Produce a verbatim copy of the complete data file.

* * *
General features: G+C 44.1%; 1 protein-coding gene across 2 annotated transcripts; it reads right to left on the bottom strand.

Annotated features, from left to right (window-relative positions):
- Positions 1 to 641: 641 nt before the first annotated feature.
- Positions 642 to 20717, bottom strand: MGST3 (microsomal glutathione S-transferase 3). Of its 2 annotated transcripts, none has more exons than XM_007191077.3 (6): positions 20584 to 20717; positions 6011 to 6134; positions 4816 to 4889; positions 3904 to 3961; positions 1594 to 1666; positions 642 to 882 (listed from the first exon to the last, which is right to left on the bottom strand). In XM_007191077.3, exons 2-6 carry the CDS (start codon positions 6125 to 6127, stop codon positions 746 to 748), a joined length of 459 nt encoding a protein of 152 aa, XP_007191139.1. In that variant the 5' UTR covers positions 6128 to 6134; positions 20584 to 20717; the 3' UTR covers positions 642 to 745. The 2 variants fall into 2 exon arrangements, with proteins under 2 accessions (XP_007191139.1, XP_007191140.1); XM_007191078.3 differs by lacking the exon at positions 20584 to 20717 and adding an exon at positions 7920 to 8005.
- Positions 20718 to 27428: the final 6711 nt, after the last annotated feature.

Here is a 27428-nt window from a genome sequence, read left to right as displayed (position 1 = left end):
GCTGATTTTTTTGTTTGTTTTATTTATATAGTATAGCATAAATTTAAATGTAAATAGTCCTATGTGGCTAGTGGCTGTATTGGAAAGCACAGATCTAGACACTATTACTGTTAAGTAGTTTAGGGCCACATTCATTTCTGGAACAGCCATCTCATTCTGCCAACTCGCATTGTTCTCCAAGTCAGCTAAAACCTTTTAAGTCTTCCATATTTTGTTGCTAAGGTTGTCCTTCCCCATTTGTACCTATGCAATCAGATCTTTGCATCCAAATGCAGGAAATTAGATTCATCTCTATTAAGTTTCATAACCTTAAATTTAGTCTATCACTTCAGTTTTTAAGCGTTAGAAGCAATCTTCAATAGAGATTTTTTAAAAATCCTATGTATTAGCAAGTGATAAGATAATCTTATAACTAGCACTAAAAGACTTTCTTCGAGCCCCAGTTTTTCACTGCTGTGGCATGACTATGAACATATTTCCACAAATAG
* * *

General features: G+C 44.1%; 1 protein-coding gene across 2 annotated transcripts; it reads right to left on the bottom strand.

Annotated features, from left to right (window-relative positions):
- Positions 1 to 641: 641 nt before the first annotated feature.
- Positions 642 to 20717, bottom strand: MGST3 (microsomal glutathione S-transferase 3). Of its 2 annotated transcripts, none has more exons than XM_007191077.3 (6): positions 20584 to 20717; positions 6011 to 6134; positions 4816 to 4889; positions 3904 to 3961; positions 1594 to 1666; positions 642 to 882 (listed from the first exon to the last, which is right to left on the bottom strand). In XM_007191077.3, exons 2-6 carry the CDS (start codon positions 6125 to 6127, stop codon positions 746 to 748), a joined length of 459 nt encoding a protein of 152 aa, XP_007191139.1. In that variant the 5' UTR covers positions 6128 to 6134; positions 20584 to 20717; the 3' UTR covers positions 642 to 745. The 2 variants fall into 2 exon arrangements, with proteins under 2 accessions (XP_007191139.1, XP_007191140.1); XM_007191078.3 differs by lacking the exon at positions 20584 to 20717 and adding an exon at positions 7920 to 8005.
- Positions 20718 to 27428: the final 6711 nt, after the last annotated feature.

Here is a 27428-nt window from a genome sequence, read left to right as displayed (position 1 = left end):
GCTGATTTTTTTGTTTGTTTTATTTATATAGTATAGCATAAATTTAAATGTAAATAGTCCTATGTGGCTAGTGGCTGTATTGGAAAGCACAGATCTAGACACTATTACTGTTAAGTAGTTTAGGGCCACATTCATTTCTGGAACAGCCATCTCATTCTGCCAACTCGCATTGTTCTCCAAGTCAGCTAAAACCTTTTAAGTCTTCCATATTTTGTTGCTAAGGTTGTCCTTCCCCATTTGTACCTATGCAATCAGATCTTTGCATCCAAATGCAGGAAATTAGATTCATCTCTATTAAGTTTCATAACCTTAAATTTAGTCTATCACTTCAGTTTTTAAGCGTTAGAAGCAATCTTCAATAGAGATTTTTTAAAAATCCTATGTATTAGCAAGTGATAAGATAATCTTATAACTAGCACTAAAAGACTTTCTTCGAGCCCCAGTTTTTCACTGCTGTGGCATGACTATGAACATATTTCCACAAATAG